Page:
Long before Cleopatra and the likes of Tutankhamun, a woman ruled Egypt for 25 years.

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Hey! Don't look so surprised.

But, 20 years after Hatshepsut's death, someone tried to erase her existence from history.

Her name or drawings carved in stone were demolished and hieroglyphs about her reign were destroyed. Why? There are many theories and speculative answers.

With modern technology, archaeologists and Egyptologists were able to unveil parts of the story of this unknown Pharaoh Queen

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Although little is known about Hatshepsut, the 25 years she spent as a ruler of the world's most powerful civilization appear to have been peaceful and prosperous for her people.

Hatshepsut ruled Egypt between 1650 and 1600 BC during the 18th dynasty.

She lived by her name, Hatshepsut Ma'atkara, which literally translates to "Foremost of Noble Women", and is considered one of the most successful pharaohs to ever rule ancient Egypt.

Born into royalty, Hatshepsut was the only child of King Thutmose I and his wife, Queen Ahmose.

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After the death of her  father when she was 12 years old, Hatshepsut married her half brother, Thutmose II, who reigned for 15 years. During their marriage, the couple never produced a male heir and only had one child, a girl named Nefrure. Therefore when Thutmose II died, the throne fell into the hands of Thutmose III, Hatshepsut's nephew.

As Thutmose III was only a child when he became King, Hatshpsut ruled Egypt for three years before proclaiming herself as a pharaoh.

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However, a female pharaoh at that time was unheard of and may have caused civil unrest because a the idea would challenge "maat", the universal harmony that all ancient Egyptians believed in at the time.

After becoming a Pharaoh, Hatshepsut dropped all titles that only women were able to hold.

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Hatshepsut dressed as a male ruler. She began wearing false beards and the traditional pharaoh's shendyt kilt and crown in order to assert her authority. Eventually, she dropped the "t" in her name, which was a female ending sound in ancient Egypt, and became His Majesty Hatshepsu.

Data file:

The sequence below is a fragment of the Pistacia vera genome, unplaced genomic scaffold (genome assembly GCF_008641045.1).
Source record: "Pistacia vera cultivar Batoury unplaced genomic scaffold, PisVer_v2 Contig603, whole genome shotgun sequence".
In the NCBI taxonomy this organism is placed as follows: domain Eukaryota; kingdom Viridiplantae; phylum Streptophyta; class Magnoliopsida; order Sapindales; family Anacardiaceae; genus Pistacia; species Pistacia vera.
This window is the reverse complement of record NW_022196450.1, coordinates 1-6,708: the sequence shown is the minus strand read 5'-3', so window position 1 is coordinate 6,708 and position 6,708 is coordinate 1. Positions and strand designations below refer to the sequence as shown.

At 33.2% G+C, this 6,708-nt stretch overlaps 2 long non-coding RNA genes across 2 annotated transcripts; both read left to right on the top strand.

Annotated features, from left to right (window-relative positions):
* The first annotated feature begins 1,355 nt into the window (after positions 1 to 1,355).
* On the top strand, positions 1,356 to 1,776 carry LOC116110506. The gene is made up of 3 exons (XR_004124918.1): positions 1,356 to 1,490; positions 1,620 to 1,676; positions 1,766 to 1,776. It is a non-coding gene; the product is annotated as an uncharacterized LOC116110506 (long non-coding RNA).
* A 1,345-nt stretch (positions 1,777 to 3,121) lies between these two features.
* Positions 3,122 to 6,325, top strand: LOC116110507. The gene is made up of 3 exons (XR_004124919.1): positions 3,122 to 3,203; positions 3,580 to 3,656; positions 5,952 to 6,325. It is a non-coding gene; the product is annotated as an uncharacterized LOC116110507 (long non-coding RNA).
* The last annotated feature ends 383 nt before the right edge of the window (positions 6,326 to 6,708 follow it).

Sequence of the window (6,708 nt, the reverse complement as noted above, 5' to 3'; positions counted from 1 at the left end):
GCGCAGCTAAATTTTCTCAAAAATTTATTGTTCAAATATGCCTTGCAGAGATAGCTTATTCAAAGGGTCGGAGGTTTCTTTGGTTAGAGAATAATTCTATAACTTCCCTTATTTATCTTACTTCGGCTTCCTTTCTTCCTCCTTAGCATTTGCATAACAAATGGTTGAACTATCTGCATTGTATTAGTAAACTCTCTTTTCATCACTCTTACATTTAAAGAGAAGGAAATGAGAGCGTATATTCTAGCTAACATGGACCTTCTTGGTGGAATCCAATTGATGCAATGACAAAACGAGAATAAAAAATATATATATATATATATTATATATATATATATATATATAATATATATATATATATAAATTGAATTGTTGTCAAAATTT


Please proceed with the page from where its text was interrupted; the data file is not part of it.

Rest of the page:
Under her 25 year reign, Hatshepsut was not interested in conquering more land.

Instead, she focused on ensuring economic growth and building monuments throughout Nubia and Kemet. She had two obelisks built and cut at the ancient granite quarry in Aswan where they were later transported to the Karnak temple. One of the obelisks stood the test of time and still stands today. Her most ambitious building during her 25 year rule, was the temple at Deir El Bahri, which she was buried in upon her death. The temple was dedicated to Amen, Anubis, and Hathor and is considered as one of ancient Egypt's wonders.

The Pharaoh Queen went on numerous trading expeditions.

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The most notable expedition was to the Land of Punt during the 9th year of her reign. Though the exact location of Punt remains a mystery, it is commonly believed that it is in North Eastern Africa, somewhere between present day's Ethiopia and Southern Sudan. From the remaining hieroglyphs of the Pharaoh Queen's reign, Punt is believed to be a land that is rich with products ancient Egyptians wanted such as different types of wood, myrrh, spices, gold, ebony, and much more.

Thutmos III went on to rule 30 years after her death and proved to be a great King and a fearless warrior.

One theory suggests that it was Thutmose III who ordered the destruction of anything that had evidence of Hatshput's reign, including all images on the temples and monuments she had built. Archaeologists and Egyptologists believe this was an attempt to erase the only example of a powerful female pharaoh.

Scholars and archaeologists worked alongside Egyptologists in desperate attempts to unlock the mystery behind the Pharaoh Queen.

Finally, in 1822, they were able to decode hieroglyphs found on the walls of Deir El Bahri and her story began to unfold. Howard Carter, world renowned archaeologist and discoverer of King Tutankhamun's burial temple, discovered one of three of Hatshepsut's tombs but it was empty. However, a new search for the Pharaoh Queen's remains was launched in 2005 and a team of archaeologists located her mummy in 2007.

Hatsheput got the recognition she so profoundly deserved with a place of honor in the Egyptian Museum in Cairo.

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